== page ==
Thomas M. Disch, who took leave of this world on July 4th, was one of our finest writers, an American Borges (for lack of a better comparison). What did he have to do with movies? Very little actually. However, he did love film, and he wrote a childrens’ book, The Brave Little Toaster, that inspired one animated feature (above) and two direct-to-video sequels. The genesis of The Brave Little Toaster was – I kid you not – a moment when Disch began to speculate on the inner lives of kitchen appliances.
When I think of Disch, I think of dry wit, keen intelligence, and perfect prose. He tackled several genres, starting with science fiction (The Puppies of Terra, Camp Concentration, 334), passing through the gothic and historical genres, and concluding with a series of contemporary horror novels (The Businessman, The M.D., The Priest, The Sub) after discovering they paid better. He also wrote poetry, criticism, and the libretto of an opera based on Frankenstein. His masterpiece (selected by Harold Bloom as one of the great American novels of the 20th Century) was the 1979 futuristic allegory, On Wings of Song.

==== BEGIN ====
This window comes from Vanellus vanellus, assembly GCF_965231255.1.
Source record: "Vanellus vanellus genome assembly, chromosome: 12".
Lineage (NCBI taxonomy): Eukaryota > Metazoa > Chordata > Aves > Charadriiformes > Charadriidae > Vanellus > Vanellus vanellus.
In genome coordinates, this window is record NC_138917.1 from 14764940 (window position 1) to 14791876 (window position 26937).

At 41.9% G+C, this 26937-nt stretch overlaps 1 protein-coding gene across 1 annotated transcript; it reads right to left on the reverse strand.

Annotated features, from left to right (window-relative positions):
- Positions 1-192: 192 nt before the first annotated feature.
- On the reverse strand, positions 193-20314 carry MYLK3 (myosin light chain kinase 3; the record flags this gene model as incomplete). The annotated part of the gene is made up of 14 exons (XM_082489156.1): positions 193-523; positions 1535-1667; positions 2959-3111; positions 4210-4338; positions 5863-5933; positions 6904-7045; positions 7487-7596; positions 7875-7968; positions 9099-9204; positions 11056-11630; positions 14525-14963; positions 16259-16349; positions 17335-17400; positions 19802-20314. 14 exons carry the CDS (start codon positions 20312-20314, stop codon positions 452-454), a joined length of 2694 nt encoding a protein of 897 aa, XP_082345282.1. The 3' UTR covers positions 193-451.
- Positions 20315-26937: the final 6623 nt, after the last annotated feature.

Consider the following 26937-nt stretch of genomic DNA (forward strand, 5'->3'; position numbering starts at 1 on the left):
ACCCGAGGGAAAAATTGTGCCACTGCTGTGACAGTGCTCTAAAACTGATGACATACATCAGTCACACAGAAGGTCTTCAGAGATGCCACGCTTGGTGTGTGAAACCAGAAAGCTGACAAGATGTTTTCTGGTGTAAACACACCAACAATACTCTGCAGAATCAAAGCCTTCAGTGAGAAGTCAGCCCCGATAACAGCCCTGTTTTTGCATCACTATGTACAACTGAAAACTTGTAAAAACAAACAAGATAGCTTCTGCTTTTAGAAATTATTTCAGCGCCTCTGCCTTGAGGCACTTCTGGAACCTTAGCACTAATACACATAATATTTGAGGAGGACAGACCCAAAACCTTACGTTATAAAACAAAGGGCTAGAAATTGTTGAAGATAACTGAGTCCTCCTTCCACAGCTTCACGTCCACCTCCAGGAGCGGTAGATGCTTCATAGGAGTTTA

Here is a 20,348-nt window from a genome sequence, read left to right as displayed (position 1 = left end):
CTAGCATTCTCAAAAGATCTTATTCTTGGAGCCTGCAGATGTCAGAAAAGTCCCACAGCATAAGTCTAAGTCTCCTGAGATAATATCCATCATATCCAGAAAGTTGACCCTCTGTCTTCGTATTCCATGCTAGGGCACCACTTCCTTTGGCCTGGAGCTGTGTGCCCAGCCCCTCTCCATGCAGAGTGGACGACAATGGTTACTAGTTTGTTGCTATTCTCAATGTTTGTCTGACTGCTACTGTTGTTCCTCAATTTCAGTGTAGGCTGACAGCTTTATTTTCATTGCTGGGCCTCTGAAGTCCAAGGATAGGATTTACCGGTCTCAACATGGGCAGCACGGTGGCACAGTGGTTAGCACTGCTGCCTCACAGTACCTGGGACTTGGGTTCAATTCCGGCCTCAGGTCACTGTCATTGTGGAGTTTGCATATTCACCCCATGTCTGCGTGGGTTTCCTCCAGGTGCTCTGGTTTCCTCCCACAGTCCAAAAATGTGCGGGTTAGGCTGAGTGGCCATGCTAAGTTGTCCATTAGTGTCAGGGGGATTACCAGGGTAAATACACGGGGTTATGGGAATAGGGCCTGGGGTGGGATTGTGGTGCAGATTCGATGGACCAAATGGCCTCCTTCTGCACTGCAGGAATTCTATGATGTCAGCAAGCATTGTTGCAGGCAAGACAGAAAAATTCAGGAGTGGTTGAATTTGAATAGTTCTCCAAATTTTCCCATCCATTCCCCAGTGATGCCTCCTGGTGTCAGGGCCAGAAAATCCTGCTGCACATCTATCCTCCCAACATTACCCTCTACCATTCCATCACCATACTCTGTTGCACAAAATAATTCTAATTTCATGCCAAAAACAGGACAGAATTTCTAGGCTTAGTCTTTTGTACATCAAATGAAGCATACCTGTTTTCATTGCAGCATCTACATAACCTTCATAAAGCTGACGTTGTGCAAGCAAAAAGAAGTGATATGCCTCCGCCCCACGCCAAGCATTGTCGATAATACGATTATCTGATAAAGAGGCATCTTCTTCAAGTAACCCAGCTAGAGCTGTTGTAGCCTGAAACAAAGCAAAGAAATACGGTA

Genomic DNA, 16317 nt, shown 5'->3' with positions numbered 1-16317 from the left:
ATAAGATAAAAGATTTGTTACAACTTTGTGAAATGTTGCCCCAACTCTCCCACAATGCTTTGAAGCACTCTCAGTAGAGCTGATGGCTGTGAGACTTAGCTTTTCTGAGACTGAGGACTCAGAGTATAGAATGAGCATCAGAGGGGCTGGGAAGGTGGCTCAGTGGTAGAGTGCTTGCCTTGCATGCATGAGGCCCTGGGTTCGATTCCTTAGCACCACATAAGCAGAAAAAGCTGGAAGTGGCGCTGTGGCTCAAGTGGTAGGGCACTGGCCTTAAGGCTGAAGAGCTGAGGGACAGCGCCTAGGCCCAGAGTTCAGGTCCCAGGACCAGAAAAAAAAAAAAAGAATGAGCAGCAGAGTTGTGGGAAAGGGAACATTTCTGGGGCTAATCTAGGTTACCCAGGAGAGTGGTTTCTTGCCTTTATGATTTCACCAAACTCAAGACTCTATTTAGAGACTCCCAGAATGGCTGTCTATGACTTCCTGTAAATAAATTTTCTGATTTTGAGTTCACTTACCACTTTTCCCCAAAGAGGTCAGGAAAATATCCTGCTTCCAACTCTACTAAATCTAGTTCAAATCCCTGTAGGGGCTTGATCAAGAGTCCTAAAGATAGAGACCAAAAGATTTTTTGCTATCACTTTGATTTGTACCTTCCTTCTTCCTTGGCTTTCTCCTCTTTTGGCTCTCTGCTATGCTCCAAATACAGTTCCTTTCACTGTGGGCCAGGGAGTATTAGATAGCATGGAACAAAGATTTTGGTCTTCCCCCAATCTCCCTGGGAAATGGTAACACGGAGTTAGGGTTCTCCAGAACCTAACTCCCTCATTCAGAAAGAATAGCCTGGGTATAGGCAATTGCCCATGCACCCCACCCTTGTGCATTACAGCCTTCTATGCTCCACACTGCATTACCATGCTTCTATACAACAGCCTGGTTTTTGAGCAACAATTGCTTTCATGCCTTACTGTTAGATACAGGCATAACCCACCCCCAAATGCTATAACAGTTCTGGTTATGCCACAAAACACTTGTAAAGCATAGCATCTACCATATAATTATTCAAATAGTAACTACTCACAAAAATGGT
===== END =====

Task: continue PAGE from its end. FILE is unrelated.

Addendum 7/8 – Disch’s last work, The Word of God: Or, Holy Writ Rewritten (published July 1, 2008), a meta-novel in which Disch imagines himself as God and Philip K. Dick as his spiritual nemesis, is reviewed by John Clute here. The L.A. Times’ obituary is here; the U.K. Guardian’s here.